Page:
Steal an Extra Hour With a Morning Ritual

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I just finished a 30 Day Trial to set up the habit of using a morning ritual. After using the habit for over a month I’ve been able to gain an extra hour each day. Because using a morning ritual has also given me greater control over how my time is spent, I’ve been able to squeeze out an extra hour and thirty minutes of useful time every day.

What is a Morning Ritual?

How often do you hear your alarm, silence it with the snooze button once or twice and drag yourself to make that first pot of coffee? The idea behind a morning ritual is to take the pain out of waking up by making it automatic. A well-designed morning ritual also offers you extra time in the quieter hours of the morning to devote to something important.

My morning ritual was fairly simple:

  1. Wake up at 5:30 each morning.
  2. Do a few push-ups to shake off any remaining grogginess.
  3. Read for 90 minutes.

A couple of the benefits I’ve noticed from using this ritual for the past month:

  • Easier to wake up. For you night-owls, it may seem hard to believe that waking up earlier would be easier than staying in bed. But if you can wake up at the same time consistently it takes a lot of the pain out of deciding to get up or sleep in.
  • Increased strength. Improving how many pushups I could do wasn’t the motivation for starting this habit, but when I started I did around 45 pushups each morning and now I do 55-60 (the most I’ve ever done is 100). My benchpress also went up from 165 to 185 lbs.
  • Read more books. Adding the extra ninety minutes of reading time puts me back on schedule to read about 60-70 books each year. With all my in-class reading, assignments and work, my rate was slipping. It’s nice to bring back the literary gluttony.
  • An extra hour each day. My wake-up time went from 7:00 to 5:30 or 1.5 hours earlier, but my sleeping time only went back about 30 minutes. This means an extra hour awake each day.

This isn’t actually the first time I’ve set up a morning ritual. Over a year ago I set up the habit of waking up at 5:30 and starting each morning with a half-hour jog. That habit didn’t last too long as I started to face the Canadian winters, but it was still a useful experiment.

How to Set Up Your Own Morning Ritual

Here are a few suggestions for how you can set up your own morning ritual to get an extra hour out of the day and invest it somewhere useful:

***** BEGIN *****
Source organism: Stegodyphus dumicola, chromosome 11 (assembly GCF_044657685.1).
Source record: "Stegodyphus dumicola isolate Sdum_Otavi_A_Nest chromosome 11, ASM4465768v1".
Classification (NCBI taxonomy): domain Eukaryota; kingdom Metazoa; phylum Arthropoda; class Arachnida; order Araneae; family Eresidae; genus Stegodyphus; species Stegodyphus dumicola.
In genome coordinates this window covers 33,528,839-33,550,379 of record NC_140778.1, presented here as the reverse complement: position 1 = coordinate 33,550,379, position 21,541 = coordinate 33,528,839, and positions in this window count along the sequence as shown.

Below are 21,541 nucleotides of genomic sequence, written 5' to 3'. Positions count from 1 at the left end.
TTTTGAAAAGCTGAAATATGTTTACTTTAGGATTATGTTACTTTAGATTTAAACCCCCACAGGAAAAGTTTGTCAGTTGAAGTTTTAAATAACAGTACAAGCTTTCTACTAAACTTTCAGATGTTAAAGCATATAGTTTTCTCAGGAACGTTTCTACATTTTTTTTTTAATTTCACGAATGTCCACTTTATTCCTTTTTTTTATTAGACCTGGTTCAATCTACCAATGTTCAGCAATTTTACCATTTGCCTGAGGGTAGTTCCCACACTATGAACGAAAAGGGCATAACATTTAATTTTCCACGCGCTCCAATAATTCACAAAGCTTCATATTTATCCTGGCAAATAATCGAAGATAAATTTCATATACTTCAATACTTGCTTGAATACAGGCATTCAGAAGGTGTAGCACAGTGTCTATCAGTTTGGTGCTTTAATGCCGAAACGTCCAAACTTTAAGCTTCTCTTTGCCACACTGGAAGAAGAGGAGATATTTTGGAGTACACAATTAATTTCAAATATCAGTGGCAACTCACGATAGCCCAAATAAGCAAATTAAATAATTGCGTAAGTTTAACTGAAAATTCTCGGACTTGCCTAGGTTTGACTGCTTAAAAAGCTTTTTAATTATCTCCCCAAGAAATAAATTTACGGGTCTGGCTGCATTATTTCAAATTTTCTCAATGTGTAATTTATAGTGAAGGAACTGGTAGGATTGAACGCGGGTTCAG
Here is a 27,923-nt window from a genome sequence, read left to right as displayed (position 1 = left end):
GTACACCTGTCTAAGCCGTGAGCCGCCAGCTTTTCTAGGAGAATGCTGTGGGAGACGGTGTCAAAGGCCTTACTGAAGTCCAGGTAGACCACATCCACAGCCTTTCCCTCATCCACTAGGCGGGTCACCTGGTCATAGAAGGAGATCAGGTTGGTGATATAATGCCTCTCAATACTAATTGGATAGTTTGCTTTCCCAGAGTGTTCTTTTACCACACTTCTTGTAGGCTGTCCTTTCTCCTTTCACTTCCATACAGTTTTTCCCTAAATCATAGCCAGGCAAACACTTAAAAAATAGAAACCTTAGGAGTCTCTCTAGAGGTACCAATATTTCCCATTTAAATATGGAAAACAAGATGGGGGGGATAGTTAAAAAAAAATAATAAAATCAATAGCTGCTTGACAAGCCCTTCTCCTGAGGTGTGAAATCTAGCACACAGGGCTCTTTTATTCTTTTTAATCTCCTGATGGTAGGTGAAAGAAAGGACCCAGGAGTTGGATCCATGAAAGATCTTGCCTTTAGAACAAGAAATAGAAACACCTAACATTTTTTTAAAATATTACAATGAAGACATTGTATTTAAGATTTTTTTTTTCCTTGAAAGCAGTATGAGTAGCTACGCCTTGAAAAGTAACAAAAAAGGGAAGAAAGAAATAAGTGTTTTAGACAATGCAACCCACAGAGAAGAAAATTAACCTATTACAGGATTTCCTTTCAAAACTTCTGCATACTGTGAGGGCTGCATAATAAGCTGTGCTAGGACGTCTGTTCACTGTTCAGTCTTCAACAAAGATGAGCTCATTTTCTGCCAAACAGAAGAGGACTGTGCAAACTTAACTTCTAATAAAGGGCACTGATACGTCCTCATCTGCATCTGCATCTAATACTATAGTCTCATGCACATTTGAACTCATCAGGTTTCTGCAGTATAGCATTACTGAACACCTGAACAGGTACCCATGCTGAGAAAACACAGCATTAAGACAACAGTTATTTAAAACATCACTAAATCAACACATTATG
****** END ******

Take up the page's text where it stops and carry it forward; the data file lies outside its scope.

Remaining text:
1. Pick a Wake-Up Time. I decided to go with 5:30. Depending on your schedule and social calendar, you might want to go with an earlier or later time. I find that waking up earlier tends to afford more quiet hours, but if you live by yourself this might not be a big issue.
  2. Pick Your Investment. With this morning ritual I wanted to invest the gained time in reading. I’m a big fan of consuming ideas as a way to hack reality. Other good investments for your morning ritual include:
    • Exercise – Jog, hit the gym or stretch to start your day.
    • Projects – Get some work done on your novel, website or building the next killer app.
    • Study – Learn something new, build skills or practice an ability.
  3. Set a 30 Day Trial. The core element in changing habits for myself has always been the 30 Day Trial. This great tool, first proposed by Steve Pavlina, forces you to focus on the hardest part of changing behaviors–getting through the initial conditioning phase.
  4. Get Moving. The hardest part of waking up early is getting over that initial grogginess where you might easily drift back to sleep. My solution was to do a few pushups right after waking up. By getting yourself moving you can boost your heart rate, making it easier to keep from falling back to sleep.
  5. Procrastinate the Unimportant. Aside from putting on clothes and using the washroom, my morning ritual started immediately after I woke up. Don’t delay your ritual by eating breakfast, answering e-mail or having a shower.
  6. Write it Down. As always, I find writing down any habits I take on to be helpful in making them stick. If you don’t write down exactly when you’ll wake up and what you’ll do when you wake up it’s easy to go back on your commitment.
  7. Stay Consistent. Stick to your wake-up time or investment plan for the whole thirty days. If you skip a day or two throughout the trial you sabotage your efforts in making the habit stick. When I did this that meant a very early start to my Christmas morning and New Years Day.
  8. Work on Something You Care About. This should be so obvious it doesn’t need mentioning, but it’s easy to setup a habit because you feel you should rather than you really want to. Studying because you feel you need to rather than reading more books about subjects that fascinate you. Pick an investment that you’ll be really happy about waking up an hour earlier to work on.

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  • Autumn Rain

    Thank you, Scott. I finally know what I have to do to be able to get up early in the morning.

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